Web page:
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ferrethouse
Constraint Violating Yak Guru

340 Posts

Posted - 05/14/2014 :  19:12:17  Show Profile  Reply with Quote
How many people are running their data files on SSDs? Curious about the performance gains. I'm not overly concerned about the DRP implications as we have a pretty robust backup/failover setup.

tkizer
Almighty SQL Goddess

USA
36817 Posts

Posted - 05/14/2014 :  19:23:00  Show Profile  Visit tkizer's Homepage  Reply with Quote
We are. Performance gains were massive. Because the database was no longer a bottleneck, it uncovered application bottlenecks. Oops!

Tara Kizer
SQL Server MVP since 2007
http://weblogs.sqlteam.com/tarad/
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ferrethouse
Constraint Violating Yak Guru

340 Posts

Posted - 05/14/2014 :  20:48:52  Show Profile  Reply with Quote
quote:
Originally posted by tkizer

We are. Performance gains were massive. Because the database was no longer a bottleneck, it uncovered application bottlenecks. Oops!

Tara Kizer
SQL Server MVP since 2007
http://weblogs.sqlteam.com/tarad/



Tara, were you seeing high IO waits prior to moving to SSDs? Most of my waits seem to be CPU/memory so I'm not optimistic about performance gains.

This is what we are in the process of moving to (AWS)...

i2.8xlarge
32 vCPU
244 Gigs RAM
8 x 800 Gig SSD

Edited by - ferrethouse on 05/14/2014 20:51:05
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robvolk
Most Valuable Yak

USA
15659 Posts

Posted - 05/14/2014 :  23:13:10  Show Profile  Visit robvolk's Homepage  Reply with Quote
We've been running our databases on FusionIO for about 3 years. Huge improvement, and like Tara's situation it revealed other issues in CPU, memory and network. We use SIOS Datakeeper software to do block replication between cluster nodes, so there is no traditional SAN or shared storage, but it fails over as if there was.

We also do synchronous database mirroring to a DR site, so we have double redundancy. Even with all this overhead, we've absorbed a 600% increase in volume over 3 years on the same hardware and are still barely utilizing half of the server's resources. We're running out of disk space on the FusionIO cards (640 GB) rather than anything else.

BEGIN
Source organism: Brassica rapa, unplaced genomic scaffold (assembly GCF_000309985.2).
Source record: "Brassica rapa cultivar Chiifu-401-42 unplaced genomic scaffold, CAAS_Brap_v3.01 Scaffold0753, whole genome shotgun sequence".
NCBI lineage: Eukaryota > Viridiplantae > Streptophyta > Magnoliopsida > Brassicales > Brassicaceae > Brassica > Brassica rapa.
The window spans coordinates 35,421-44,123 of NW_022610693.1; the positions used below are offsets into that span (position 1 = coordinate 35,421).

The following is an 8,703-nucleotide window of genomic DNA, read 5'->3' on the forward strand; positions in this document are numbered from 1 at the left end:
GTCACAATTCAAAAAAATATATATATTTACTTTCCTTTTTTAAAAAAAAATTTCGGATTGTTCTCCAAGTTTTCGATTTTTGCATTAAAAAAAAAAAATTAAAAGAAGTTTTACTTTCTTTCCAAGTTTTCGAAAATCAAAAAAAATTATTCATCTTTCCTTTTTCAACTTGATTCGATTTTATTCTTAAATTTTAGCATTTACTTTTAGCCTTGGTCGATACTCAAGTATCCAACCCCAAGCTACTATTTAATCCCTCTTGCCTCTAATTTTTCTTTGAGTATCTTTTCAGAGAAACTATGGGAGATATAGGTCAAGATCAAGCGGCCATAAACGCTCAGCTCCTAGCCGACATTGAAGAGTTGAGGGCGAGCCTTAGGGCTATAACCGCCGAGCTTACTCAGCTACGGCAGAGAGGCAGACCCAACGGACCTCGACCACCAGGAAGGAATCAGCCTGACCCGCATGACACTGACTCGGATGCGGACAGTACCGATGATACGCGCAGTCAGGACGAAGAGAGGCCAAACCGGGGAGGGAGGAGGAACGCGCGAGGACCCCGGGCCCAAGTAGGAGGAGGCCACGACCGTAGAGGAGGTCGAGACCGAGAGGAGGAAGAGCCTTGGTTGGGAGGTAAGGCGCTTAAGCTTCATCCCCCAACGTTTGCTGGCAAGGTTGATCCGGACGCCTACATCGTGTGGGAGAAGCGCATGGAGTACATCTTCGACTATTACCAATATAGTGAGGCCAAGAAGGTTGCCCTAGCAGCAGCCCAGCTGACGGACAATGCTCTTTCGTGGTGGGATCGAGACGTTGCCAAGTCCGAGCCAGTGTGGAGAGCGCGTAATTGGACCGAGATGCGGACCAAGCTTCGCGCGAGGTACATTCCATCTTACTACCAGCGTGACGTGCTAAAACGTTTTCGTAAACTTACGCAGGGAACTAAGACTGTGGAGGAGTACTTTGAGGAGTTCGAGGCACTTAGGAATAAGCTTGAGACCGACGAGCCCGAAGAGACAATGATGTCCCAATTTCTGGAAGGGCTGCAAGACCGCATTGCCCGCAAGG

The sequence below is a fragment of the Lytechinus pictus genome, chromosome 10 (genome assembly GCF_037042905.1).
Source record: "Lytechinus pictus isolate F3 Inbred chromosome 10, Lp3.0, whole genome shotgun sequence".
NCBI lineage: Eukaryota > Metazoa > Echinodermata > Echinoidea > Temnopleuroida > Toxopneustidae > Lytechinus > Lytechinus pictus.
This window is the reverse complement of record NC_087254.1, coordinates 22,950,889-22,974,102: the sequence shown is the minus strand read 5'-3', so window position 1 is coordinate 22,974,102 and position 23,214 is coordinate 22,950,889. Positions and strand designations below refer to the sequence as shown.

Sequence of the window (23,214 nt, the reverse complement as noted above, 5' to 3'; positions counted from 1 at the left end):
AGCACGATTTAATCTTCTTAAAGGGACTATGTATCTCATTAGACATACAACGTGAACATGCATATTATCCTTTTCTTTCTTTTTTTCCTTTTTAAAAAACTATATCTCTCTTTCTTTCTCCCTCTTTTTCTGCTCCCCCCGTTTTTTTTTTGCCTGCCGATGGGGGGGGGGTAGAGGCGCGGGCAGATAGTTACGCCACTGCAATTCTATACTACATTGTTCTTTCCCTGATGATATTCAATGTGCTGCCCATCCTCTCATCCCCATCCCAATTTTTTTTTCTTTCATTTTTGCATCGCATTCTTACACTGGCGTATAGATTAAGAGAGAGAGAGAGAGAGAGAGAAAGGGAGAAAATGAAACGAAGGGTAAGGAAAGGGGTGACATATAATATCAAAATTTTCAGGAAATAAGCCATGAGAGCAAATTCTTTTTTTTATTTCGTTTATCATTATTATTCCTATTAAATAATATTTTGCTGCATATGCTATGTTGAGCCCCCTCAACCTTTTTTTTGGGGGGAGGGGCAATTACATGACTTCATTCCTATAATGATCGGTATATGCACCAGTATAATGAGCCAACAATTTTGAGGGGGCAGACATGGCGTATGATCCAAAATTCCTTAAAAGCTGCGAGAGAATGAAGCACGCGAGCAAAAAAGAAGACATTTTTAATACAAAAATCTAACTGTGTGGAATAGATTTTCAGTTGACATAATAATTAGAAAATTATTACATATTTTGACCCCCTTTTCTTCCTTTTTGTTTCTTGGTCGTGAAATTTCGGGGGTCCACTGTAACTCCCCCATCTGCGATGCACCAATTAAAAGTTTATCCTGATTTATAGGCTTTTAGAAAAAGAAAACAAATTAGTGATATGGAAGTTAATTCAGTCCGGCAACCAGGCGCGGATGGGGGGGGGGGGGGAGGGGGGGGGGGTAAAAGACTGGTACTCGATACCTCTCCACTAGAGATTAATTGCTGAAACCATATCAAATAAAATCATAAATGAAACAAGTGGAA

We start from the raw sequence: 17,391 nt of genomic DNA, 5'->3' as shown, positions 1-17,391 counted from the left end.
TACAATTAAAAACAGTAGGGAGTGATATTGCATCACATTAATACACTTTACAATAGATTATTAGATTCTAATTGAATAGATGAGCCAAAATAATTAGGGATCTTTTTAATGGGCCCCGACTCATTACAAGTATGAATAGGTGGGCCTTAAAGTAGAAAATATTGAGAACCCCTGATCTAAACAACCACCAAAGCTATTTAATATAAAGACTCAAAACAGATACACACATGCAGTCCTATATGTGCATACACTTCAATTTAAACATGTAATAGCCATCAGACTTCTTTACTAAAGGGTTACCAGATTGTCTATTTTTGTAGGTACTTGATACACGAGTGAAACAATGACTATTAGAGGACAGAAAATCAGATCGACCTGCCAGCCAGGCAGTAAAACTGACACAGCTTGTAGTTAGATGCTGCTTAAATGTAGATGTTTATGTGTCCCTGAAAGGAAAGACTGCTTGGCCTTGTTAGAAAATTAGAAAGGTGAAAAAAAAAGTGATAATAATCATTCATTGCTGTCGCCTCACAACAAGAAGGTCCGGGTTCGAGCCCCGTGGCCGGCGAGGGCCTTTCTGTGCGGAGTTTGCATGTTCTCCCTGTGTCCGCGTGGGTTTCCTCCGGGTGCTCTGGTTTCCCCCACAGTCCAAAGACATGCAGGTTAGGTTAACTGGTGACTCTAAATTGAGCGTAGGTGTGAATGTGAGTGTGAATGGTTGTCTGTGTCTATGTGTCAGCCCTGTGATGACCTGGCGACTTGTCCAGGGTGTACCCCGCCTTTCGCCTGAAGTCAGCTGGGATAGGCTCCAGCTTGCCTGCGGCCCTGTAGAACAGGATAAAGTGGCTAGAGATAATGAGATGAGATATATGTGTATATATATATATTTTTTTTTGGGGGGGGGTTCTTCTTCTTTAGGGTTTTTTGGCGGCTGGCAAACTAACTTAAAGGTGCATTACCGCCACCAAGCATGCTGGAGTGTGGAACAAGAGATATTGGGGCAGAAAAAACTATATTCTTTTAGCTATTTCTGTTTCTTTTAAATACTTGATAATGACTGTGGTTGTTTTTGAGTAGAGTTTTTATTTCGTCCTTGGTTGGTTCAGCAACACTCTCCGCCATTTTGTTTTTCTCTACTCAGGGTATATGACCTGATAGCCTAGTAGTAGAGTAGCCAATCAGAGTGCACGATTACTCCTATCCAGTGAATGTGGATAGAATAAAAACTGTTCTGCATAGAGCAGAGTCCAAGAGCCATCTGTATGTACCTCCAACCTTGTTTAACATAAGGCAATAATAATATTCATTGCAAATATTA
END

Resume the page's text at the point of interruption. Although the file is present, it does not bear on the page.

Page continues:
So while SSDs will help you a lot, your other resources will become the bottleneck. I have a friend and former coworker who has dealt with AWS before and regrets it, he had lots of problems that were never really solved. I don't know the details but he doesn't recommend it for certain SQL Server work, YMMV.
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ferrethouse
Constraint Violating Yak Guru

340 Posts

Posted - 05/15/2014 :  00:18:19  Show Profile  Reply with Quote
quote:
Originally posted by robvolk

We've been running our databases on FusionIO for about 3 years. Huge improvement, and like Tara's situation it revealed other issues in CPU, memory and network. We use SIOS Datakeeper software to do block replication between cluster nodes, so there is no traditional SAN or shared storage, but it fails over as if there was.

We also do synchronous database mirroring to a DR site, so we have double redundancy. Even with all this overhead, we've absorbed a 600% increase in volume over 3 years on the same hardware and are still barely utilizing half of the server's resources. We're running out of disk space on the FusionIO cards (640 GB) rather than anything else.

So while SSDs will help you a lot, your other resources will become the bottleneck. I have a friend and former coworker who has dealt with AWS before and regrets it, he had lots of problems that were never really solved. I don't know the details but he doesn't recommend it for certain SQL Server work, YMMV.

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ferrethouse
Constraint Violating Yak Guru

340 Posts

Posted - 05/15/2014 :  00:19:44  Show Profile  Reply with Quote
We've been on AWS for 2 years and love it. I suspect your friend was on it before PIOPS EBS volumes were available and IO was a challenge.
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tkizer
Almighty SQL Goddess

USA
36817 Posts

Posted - 05/15/2014 :  09:59:21  Show Profile  Visit tkizer's Homepage  Reply with Quote
quote:
Originally posted by ferrethouse

quote:
Originally posted by tkizer

We are. Performance gains were massive. Because the database was no longer a bottleneck, it uncovered application bottlenecks. Oops!

Tara Kizer
SQL Server MVP since 2007
http://weblogs.sqlteam.com/tarad/



Tara, were you seeing high IO waits prior to moving to SSDs? Most of my waits seem to be CPU/memory so I'm not optimistic about performance gains.

This is what we are in the process of moving to (AWS)...

i2.8xlarge
32 vCPU
244 Gigs RAM
8 x 800 Gig SSD



No our I/O was fine. With this upgrade, we upgraded the entire server though. But PerfMon is showing a dramatic increase in I/O performance, from 12ms or less to 1-2ms or less. Usually it's so fast it says 0ms.

The one system we upgraded to Fusion-io, it had a dedicated SAN with some SSDs in that array. Then we switched to Fusion-io and BOOM, performance increased dramatically.

Tara Kizer
SQL Server MVP since 2007
http://weblogs.sqlteam.com/tarad/
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